Now design and function are very important parts of my knifemaking. Certain ideas I have incorporated into most of my blades are to me, of such improtance, that I've either not finished older blades I started or refused to sell or give away blades that that didn't have those features. If you get a minute, check out the "Black Knight" knives on my website. Take a look at what one professional thought was important enough to want on the knife he carried. Since that time, I've been able to make suggestions to people, of which later they've come back and thanked me, because after using a knife I made, they thought it was "better," ie., more useful than it would have been without the things I suggested design-wise.
Reply With Quote
  #13  
Old 01-29-2002, 04:10 PM
Dana Acker
Guest
 
Posts: n/a

Captain Knight felt that the perfect combat/field knife should contain the following:
1) Double/cross guard
2) Finger groove forward of the guard (for choking-up)
3) Roughed area exposed at the pommel for striking matches.
4) Two finger grooves on the handle in case if in a fight he lost his index finger, it left him an extra groove to keep hold of the knife.
5) Partially serrated bottom edge, and a long, sharpened false edge.
6) Micarta or other comparable synthetic handle material for wet conditions.

These are the things that readily come to mind from the talks we had.

So again, I ask? What, in your humble opinions makes for a good skinner? A good hunter? Combat or tactical? Etc.?

Reply With Quote
  #14  
Old 01-29-2002, 07:57 PM
MaxTheKnife
Guest
 
Posts: n/a

My question is why have three separate knives when you can have one that will do it all? Not trying to be a smartass here. Just wondering what all the hubub is about? Forge one knife that will fill all the requirements and there you go. I've done it in the past. I know I can do it again. Of course, that's just my take on it. I don't know nuthin. Heh.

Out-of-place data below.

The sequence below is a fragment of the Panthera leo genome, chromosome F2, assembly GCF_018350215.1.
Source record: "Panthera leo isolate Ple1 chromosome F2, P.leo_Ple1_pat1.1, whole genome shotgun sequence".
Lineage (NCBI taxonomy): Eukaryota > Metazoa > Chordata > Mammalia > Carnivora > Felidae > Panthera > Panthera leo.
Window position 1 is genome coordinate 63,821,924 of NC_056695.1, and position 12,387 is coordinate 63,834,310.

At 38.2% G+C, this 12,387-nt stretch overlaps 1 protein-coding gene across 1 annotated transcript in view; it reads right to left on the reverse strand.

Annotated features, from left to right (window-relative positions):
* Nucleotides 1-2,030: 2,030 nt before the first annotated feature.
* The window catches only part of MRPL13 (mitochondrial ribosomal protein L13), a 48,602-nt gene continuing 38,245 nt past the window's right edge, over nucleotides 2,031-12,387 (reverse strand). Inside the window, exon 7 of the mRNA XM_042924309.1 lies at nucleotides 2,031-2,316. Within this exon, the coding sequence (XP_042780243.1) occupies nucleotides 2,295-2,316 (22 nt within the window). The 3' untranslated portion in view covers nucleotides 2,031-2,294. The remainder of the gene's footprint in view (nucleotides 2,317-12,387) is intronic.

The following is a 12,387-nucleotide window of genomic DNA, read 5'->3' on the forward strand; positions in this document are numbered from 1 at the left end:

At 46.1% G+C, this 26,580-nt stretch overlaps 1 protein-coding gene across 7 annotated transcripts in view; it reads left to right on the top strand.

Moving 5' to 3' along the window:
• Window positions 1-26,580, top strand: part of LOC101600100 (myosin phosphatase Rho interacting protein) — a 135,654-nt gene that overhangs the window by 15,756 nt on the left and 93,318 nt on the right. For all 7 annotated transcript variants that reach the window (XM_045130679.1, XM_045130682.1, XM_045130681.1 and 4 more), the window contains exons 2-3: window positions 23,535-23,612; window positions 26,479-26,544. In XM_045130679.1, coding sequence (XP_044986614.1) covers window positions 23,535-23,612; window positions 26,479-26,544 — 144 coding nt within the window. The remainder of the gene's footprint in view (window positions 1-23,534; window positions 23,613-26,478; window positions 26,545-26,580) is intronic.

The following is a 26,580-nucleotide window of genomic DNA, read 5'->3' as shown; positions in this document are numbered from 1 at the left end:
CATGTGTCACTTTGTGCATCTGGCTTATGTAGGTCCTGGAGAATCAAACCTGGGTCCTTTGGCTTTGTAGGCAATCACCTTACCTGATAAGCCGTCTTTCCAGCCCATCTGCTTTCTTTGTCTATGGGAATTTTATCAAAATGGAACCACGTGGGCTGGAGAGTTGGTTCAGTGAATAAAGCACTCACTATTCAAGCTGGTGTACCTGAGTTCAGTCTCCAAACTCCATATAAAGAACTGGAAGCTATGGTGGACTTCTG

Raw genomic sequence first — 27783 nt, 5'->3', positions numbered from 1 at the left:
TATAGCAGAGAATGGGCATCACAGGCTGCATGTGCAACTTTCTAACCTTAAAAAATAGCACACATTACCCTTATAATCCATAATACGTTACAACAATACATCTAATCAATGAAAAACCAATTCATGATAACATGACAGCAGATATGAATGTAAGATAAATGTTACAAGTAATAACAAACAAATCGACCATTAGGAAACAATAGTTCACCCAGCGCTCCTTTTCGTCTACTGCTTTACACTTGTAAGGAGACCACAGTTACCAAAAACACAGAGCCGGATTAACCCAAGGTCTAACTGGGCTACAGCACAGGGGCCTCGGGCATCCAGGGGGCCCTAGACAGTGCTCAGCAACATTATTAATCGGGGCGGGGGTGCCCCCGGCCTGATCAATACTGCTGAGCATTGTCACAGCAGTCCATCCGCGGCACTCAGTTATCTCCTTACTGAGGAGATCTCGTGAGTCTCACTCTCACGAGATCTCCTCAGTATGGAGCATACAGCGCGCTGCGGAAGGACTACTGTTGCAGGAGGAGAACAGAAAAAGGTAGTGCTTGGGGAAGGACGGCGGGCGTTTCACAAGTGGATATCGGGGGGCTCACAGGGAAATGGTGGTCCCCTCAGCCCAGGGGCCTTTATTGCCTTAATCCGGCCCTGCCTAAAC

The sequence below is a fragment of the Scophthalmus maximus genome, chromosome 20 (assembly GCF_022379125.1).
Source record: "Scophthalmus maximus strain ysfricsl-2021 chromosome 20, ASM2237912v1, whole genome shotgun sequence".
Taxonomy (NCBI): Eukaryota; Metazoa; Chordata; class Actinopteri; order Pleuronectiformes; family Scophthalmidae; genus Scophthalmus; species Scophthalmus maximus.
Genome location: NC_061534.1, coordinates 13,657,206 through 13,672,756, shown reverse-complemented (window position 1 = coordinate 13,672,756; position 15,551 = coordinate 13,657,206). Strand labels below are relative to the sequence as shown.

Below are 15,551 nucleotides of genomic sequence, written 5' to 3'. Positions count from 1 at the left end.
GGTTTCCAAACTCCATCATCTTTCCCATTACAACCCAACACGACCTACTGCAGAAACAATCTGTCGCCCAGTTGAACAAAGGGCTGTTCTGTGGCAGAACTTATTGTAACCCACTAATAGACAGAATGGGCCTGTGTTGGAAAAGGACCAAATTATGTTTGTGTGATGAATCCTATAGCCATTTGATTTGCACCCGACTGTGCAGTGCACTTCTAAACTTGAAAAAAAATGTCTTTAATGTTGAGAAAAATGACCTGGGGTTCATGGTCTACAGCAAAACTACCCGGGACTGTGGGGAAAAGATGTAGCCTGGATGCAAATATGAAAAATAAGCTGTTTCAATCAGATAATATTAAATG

Reply With Quote
  #15  
Old 01-29-2002, 08:25 PM
foxcreek
Guest
 
Posts: n/a

You know the old adage, "form follows function." You can have a knife designed for a specialized purpose, such as a skinner, superb for skinning and useful for other uses. You can also design a general purpose knife that does pretty much everything acceptably well. There is no end of variation in design. Some of it is just tradition or aesthetics, or ethnic. Some forms, such as the skinner are so well developed that the form is pretty much fixed. You cant improve on the form of the skinners used over a hundred years ago by the professional buffalo hunters, etc. All else is aesthetics. Like they say, "A chicken ain't nuttin but a bird!" and plenty of room for all happily.
Reply With Quote
Reply

Tags
a, art, art knife, blade, ca, forge, forging, guard, harley, hunting, hunting knife, iron, knife, knife making, knifemaking, knives, leather, made, make, material, post, sheath, teach, worth


Currently Active Users Viewing This Thread: 1 (0 members and 1 guests)
 

(View-All Members who have read this thread : 10
argel55, cnccutter, Dana Acker, jimmontg, jon creason, mtuuri, prizzim, Sallet, Tai Google, TexasJack
Thread Tools
Display Modes

Posting Rules
You may not post new threads
You may not post replies
You may not post attachments
You may not edit your posts

BB code is On
Smilies are On
[IMG] code is On
HTML code is On

Forum Jump


All times are GMT -5. The time now is 04:37 AM.




KNIFENETWORK.COM
Copyright © 2000
? CKK Industries, Inc. ? All Rights Reserved
Powered by ...

Powered by vBulletin® Version 3.8.4
Copyright ©2000 - 2020, Jelsoft Enterprises Ltd.
The Knife Network : All Rights Reserved